An easier way to transition into the world of B2B sales is to start with pre-sales interviews with customers who fit your ideal customer profile. Luckily (if you did the last step) you now have a list to start with.
How you do it
It’s important to know who you are selling to. We’ve built the ICP, but sometimes you’ll want to put a little more into knowing about the individual at the company you are targeting. Sometimes called persona development, in b2b sales you’re going to meet customers and figure out the motion of what they need/want. If you don’t do this intentionally, you’re left looking for patterns from live sales calls, where people typically are more reserved about telling you how they buy, if they have power, if they have rank, etc. These interviews are different from just user interviews. In this interview, you are asking about how they buy stuff. Particularly how much value they place on your stuff and how they have bought similar stuff. Find out what price they paid for similar tools and if your tool would be interesting.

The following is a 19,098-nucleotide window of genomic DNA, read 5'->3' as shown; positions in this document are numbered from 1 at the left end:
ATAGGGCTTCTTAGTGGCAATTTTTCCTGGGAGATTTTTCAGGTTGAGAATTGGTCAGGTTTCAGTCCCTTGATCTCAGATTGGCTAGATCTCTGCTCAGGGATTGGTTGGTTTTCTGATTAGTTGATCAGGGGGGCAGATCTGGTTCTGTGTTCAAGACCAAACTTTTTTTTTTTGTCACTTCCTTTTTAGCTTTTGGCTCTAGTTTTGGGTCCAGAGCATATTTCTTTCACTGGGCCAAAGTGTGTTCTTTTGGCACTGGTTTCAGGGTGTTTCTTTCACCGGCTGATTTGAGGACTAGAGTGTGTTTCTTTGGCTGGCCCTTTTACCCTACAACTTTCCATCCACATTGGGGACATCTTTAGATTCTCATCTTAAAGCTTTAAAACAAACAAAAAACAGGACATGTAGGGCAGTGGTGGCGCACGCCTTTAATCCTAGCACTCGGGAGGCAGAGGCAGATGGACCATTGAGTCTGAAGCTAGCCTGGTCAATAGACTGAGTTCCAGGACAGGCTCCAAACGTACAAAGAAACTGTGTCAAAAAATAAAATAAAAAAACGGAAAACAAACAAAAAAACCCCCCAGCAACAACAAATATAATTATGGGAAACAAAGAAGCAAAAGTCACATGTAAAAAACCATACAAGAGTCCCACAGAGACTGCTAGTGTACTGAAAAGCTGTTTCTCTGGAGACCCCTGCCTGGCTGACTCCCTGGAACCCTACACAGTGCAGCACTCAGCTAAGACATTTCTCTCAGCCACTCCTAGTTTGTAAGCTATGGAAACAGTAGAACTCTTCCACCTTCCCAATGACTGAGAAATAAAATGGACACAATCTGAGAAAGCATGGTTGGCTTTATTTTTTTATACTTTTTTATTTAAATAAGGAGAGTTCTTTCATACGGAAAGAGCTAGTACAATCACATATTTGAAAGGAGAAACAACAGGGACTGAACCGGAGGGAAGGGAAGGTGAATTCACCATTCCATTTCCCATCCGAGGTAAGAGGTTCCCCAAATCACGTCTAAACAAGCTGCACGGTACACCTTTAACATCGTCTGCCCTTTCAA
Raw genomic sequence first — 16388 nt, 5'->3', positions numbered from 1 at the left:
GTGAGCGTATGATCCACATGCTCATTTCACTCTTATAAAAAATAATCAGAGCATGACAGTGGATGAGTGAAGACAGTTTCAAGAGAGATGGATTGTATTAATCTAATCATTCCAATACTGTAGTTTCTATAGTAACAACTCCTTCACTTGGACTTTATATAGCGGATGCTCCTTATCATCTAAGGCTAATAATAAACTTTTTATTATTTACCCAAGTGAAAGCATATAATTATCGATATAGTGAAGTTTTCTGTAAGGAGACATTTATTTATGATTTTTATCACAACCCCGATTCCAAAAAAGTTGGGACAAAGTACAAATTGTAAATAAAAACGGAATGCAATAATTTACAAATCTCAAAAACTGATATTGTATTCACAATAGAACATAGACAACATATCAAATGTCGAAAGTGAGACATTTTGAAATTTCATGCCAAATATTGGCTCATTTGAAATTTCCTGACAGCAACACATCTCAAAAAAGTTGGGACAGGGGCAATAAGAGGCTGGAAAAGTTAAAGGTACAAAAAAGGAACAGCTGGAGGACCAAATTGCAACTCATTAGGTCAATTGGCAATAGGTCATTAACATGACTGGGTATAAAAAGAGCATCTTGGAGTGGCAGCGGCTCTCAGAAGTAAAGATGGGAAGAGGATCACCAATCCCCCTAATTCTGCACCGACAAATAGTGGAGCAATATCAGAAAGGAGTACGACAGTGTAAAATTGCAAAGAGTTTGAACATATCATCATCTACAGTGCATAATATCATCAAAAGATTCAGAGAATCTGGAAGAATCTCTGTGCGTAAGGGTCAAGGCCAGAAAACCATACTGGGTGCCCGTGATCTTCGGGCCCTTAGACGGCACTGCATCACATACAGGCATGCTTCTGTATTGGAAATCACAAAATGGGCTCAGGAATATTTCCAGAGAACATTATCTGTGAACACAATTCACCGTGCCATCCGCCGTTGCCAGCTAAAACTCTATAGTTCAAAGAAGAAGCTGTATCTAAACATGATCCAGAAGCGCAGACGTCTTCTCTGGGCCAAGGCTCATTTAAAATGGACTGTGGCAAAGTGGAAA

During these meetings, it’s cool to ask for intros to other companies and prospects who might be helpful for you to learn from. But make sure you are clear that you only want introductions to companies and people within your ICP. However, one thing that people sometimes screw up in this process is to do two2 meetings and get busy with other things and think they have found a pattern that is actually not a pattern but just happened twice. You need to meet a good handful of folks for this exercise, you need to talk to people across your ICP so you can see if this is a pattern.
Common Mistakes Founders Make
It can be very tempting to turn every one of these customer development meetings into sales pitches. Don’t do this. Don’t even think about doing this. You’re here to learn and if there is interest, then you circle back with a separate sales meeting.
Customer Development, Customer Feedback, Client Advisory Boards, Pre-Sales Research
One of the best potential bi-products of this process is connecting with potential customers who can give you good feedback on your product and your sales process. Bringing these folks together would create a customer advisory board. Have a look at Peter Kazanji’s approach to this here